By Matt Dolloff, CBS Boston
BOSTON (CBS) — Based on the Patriots’ brief history in international games, they should absolutely demolish the Oakland Raiders when they face off on Sunday in Mexico City.
The Pats have only played outside the U.S. twice under Bill Belichick, but they are 2-0 and have won those two games by a combined score of 80-14. Between a 35-7 drubbing of the Buccaneers (during the disappointing 2009 season, no less) and a 45-7 shellacking of Jeff Fisher’s Rams in 2012, Belichick’s ability to simply have his team more prepared and focused than the other seems to amplify when international travel is added to the equation.
It’s tough to use games from five and eight years ago to assume that this year’s Patriots will look similarly dominant on Sunday, when they take on the Raiders at Mexico City’s Estadio Azteca. But the two factors that remain the same are the coach and quarterback, and there’s reason to believe that their run of international dominance could continue. In part, you just saw why on Sunday night in Denver.
Belichick has given the Patriots a major advantage in recent weeks just by limiting or eliminating mistakes entirely. The offense hasn’t turned the ball over since Week 6 at the Jets, while the defense has markedly improved in terms of points allowed. In Denver, the Patriots played a clean game with no turnovers and only one penalty while the Broncos turned the ball over twice, couldn’t get out of their own way on special teams, and had some costly flags. The result was one of the more nonchalant stompings the Patriots have given an opponent in recent memory.
There’s reason to believe that the Raiders will be different than the one the Patriots’ past London opponents, and it goes beyond pure talent. Derek Carr is obviously a much better quarterback than Josh Johnson (Who? Exactly.) and 2012-era Sam Bradford, and neither the ’09 Bucs nor the 2012 Raiders had any defender as dangerous as Khalil Mack.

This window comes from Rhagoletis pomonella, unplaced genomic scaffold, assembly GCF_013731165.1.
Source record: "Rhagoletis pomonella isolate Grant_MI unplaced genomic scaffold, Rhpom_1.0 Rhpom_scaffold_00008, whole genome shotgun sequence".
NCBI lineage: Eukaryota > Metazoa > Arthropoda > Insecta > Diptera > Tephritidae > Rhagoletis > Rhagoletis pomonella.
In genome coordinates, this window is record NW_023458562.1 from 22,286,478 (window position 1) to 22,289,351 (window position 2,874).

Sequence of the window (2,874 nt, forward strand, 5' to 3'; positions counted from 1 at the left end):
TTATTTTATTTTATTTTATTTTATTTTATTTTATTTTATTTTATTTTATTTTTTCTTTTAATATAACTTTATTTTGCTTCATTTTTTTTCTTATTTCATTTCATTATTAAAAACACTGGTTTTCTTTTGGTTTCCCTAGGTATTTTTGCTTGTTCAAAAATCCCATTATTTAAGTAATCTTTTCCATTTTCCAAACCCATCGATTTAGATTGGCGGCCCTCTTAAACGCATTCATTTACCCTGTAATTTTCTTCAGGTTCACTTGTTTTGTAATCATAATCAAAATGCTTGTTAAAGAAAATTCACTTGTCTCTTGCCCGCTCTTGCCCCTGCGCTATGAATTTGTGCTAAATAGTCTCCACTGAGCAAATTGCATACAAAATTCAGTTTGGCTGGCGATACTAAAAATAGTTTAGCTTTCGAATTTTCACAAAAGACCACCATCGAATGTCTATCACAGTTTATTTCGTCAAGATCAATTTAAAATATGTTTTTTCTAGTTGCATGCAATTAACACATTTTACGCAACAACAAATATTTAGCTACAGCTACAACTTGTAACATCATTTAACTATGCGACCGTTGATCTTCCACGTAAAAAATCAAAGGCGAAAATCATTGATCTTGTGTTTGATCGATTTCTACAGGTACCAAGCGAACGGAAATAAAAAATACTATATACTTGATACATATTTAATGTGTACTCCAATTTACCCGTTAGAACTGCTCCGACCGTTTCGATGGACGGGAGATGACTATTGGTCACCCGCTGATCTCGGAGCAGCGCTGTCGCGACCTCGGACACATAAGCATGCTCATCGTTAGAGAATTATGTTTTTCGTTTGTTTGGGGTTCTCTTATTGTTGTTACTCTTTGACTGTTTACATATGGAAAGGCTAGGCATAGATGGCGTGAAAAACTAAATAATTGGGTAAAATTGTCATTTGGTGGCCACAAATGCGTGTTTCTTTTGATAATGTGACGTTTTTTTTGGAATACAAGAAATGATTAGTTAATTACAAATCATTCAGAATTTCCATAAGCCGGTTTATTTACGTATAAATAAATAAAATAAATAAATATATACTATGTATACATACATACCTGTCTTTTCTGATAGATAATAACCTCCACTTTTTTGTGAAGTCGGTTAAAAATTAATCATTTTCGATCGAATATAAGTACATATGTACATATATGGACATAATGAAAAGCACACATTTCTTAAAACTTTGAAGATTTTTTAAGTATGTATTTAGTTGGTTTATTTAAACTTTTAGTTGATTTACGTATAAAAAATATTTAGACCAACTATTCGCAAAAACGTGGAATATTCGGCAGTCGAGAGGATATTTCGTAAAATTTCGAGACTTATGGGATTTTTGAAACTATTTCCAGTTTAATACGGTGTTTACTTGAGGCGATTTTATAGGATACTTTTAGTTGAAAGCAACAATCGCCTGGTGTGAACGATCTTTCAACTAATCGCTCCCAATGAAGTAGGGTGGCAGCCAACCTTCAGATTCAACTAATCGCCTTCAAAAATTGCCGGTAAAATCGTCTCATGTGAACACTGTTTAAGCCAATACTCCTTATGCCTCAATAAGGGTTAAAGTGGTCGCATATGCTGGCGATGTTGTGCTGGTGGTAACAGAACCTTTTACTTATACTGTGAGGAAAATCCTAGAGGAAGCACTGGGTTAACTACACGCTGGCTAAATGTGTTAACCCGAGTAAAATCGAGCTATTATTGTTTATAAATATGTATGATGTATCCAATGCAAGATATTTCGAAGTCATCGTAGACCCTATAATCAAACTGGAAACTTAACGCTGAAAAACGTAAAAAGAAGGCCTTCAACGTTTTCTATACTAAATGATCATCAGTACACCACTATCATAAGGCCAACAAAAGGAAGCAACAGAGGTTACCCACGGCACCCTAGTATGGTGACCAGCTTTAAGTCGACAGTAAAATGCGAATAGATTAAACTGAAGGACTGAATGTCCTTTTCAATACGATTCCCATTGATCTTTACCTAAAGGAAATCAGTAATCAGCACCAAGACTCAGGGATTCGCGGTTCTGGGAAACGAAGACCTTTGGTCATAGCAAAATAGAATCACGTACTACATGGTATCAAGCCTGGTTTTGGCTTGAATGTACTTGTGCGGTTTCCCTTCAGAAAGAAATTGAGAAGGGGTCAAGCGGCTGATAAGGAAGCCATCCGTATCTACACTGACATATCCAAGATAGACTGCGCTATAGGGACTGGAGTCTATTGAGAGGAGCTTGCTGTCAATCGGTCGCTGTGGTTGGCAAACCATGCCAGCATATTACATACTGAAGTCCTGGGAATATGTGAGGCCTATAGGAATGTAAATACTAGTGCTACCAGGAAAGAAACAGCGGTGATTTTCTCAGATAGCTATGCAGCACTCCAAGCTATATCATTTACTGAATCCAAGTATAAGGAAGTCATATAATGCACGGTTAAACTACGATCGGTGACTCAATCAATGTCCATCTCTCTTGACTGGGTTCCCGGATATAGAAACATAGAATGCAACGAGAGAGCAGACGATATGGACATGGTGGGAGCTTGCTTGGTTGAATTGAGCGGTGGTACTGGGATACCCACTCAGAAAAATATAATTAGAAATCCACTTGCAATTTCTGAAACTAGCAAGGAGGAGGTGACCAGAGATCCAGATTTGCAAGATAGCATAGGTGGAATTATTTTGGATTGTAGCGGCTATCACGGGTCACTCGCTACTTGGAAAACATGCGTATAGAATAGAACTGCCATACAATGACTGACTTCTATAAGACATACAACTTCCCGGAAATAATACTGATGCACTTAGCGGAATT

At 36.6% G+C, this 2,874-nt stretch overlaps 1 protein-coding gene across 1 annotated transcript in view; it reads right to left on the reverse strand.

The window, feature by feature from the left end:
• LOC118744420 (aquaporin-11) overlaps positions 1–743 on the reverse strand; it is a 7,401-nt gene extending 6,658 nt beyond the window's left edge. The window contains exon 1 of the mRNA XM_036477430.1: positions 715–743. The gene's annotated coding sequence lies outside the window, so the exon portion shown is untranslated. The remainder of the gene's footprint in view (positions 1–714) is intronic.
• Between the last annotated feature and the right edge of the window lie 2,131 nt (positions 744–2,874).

One obvious reason to believe that, at the very least, Carr will play well on Sunday is because he’s literally been there before. The Raiders traveled to Mexico City last season, giving them a distinct advantage in that particular respect. Carr was 21-for-31 for 295 yards, three touchdowns, and an interception (good for a 117.0 passer rating) in the Raiders’ 27-20 win over the Texans.
That game also came after the Raiders’ bye week, which is another area where Carr has excelled in his young career. The Raiders are 2-1 in his three games after the bye, and the QB has gone 63-for-96 (65.6 percent) for 866 yards, 10 touchdowns, and two interceptions. That’s a 120.4 passer rating.
Perhaps history can continue to repeat itself with Carr and he can give the Patriots defense some trouble on Sunday. The NFL will have to hope that the game is at least closer than any of the debacles they’ve had in London this season. The four U.K. games so far have been one big bloodbath, with teams winning by an average margin of 26.75 points.
At least one of the teams simply hasn’t shown up each time in London; if the same happens in Mexico City on Sunday, which team is more likely to lay an egg? Carr and The Raiders have gotten the job done, both on international fields and after their bye weeks – but the Patriots rarely get dominated ever.
The safest bet is that the Patriots continue to roll on their annual second-half upswing and simply execute without making silly mistakes, while waiting for someone on the Raiders to commit game-changing fumbles, interceptions, or penalties. It’s fair to note that the Raiders are also getting a much tougher matchup than they got in this spot last season. But compared to what they’ve seen in London and what they’ve gotten from their opponents recently, the Patriots should expect a more formidable opponent than usual and the league should expect a more competitive game than they’ve gotten outside the U.S. this year.
Matt Dolloff is a writer/producer for CBSBostonSports.com. Any opinions expressed do not necessarily reflect those of 98.5 The Sports Hub, CBS, or any subsidiaries. Have a news tip, question, or comment for Matt? Follow him on Twitter @mattdolloff and email him at firstname.lastname@example.org.